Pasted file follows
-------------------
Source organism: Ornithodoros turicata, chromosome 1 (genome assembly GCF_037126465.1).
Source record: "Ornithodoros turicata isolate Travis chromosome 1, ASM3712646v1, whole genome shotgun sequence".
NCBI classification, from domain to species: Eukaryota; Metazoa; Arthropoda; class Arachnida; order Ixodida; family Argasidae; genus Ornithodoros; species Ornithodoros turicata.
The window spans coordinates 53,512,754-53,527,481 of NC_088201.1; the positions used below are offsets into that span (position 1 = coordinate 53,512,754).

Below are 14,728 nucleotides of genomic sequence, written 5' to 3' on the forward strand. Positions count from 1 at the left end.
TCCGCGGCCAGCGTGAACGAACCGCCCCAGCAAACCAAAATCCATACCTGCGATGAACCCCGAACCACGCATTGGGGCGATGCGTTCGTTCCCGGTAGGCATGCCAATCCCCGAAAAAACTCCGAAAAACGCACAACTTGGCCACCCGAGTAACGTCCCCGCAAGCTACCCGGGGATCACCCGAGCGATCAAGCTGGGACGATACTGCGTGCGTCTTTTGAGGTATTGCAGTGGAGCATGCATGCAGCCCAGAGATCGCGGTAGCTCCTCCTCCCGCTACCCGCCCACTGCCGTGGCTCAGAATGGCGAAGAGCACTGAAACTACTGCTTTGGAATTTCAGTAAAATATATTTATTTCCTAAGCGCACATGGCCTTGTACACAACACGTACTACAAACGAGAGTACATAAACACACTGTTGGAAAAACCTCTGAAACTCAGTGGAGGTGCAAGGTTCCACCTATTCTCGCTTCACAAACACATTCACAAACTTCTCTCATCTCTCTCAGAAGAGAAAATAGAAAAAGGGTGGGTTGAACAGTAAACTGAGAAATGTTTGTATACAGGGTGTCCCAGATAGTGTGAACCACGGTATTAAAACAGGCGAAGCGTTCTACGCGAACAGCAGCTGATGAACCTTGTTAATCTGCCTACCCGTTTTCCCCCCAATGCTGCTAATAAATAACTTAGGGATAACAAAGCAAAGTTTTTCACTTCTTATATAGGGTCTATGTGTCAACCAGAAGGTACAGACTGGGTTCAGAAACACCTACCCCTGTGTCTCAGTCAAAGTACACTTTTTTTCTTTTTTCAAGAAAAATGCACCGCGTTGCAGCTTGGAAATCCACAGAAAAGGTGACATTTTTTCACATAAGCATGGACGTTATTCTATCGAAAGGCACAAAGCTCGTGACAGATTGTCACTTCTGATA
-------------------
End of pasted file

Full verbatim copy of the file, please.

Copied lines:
Source organism: Ornithodoros turicata, chromosome 1 (genome assembly GCF_037126465.1).
Source record: "Ornithodoros turicata isolate Travis chromosome 1, ASM3712646v1, whole genome shotgun sequence".
NCBI classification, from domain to species: Eukaryota; Metazoa; Arthropoda; class Arachnida; order Ixodida; family Argasidae; genus Ornithodoros; species Ornithodoros turicata.
The window spans coordinates 53,512,754-53,527,481 of NC_088201.1; the positions used below are offsets into that span (position 1 = coordinate 53,512,754).

Below are 14,728 nucleotides of genomic sequence, written 5' to 3' on the forward strand. Positions count from 1 at the left end.
TCCGCGGCCAGCGTGAACGAACCGCCCCAGCAAACCAAAATCCATACCTGCGATGAACCCCGAACCACGCATTGGGGCGATGCGTTCGTTCCCGGTAGGCATGCCAATCCCCGAAAAAACTCCGAAAAACGCACAACTTGGCCACCCGAGTAACGTCCCCGCAAGCTACCCGGGGATCACCCGAGCGATCAAGCTGGGACGATACTGCGTGCGTCTTTTGAGGTATTGCAGTGGAGCATGCATGCAGCCCAGAGATCGCGGTAGCTCCTCCTCCCGCTACCCGCCCACTGCCGTGGCTCAGAATGGCGAAGAGCACTGAAACTACTGCTTTGGAATTTCAGTAAAATATATTTATTTCCTAAGCGCACATGGCCTTGTACACAACACGTACTACAAACGAGAGTACATAAACACACTGTTGGAAAAACCTCTGAAACTCAGTGGAGGTGCAAGGTTCCACCTATTCTCGCTTCACAAACACATTCACAAACTTCTCTCATCTCTCTCAGAAGAGAAAATAGAAAAAGGGTGGGTTGAACAGTAAACTGAGAAATGTTTGTATACAGGGTGTCCCAGATAGTGTGAACCACGGTATTAAAACAGGCGAAGCGTTCTACGCGAACAGCAGCTGATGAACCTTGTTAATCTGCCTACCCGTTTTCCCCCCAATGCTGCTAATAAATAACTTAGGGATAACAAAGCAAAGTTTTTCACTTCTTATATAGGGTCTATGTGTCAACCAGAAGGTACAGACTGGGTTCAGAAACACCTACCCCTGTGTCTCAGTCAAAGTACACTTTTTTTCTTTTTTCAAGAAAAATGCACCGCGTTGCAGCTTGGAAATCCACAGAAAAGGTGACATTTTTTCACATAAGCATGGACGTTATTCTATCGAAAGGCACAAAGCTCGTGACAGATTGTCACTTCTGATA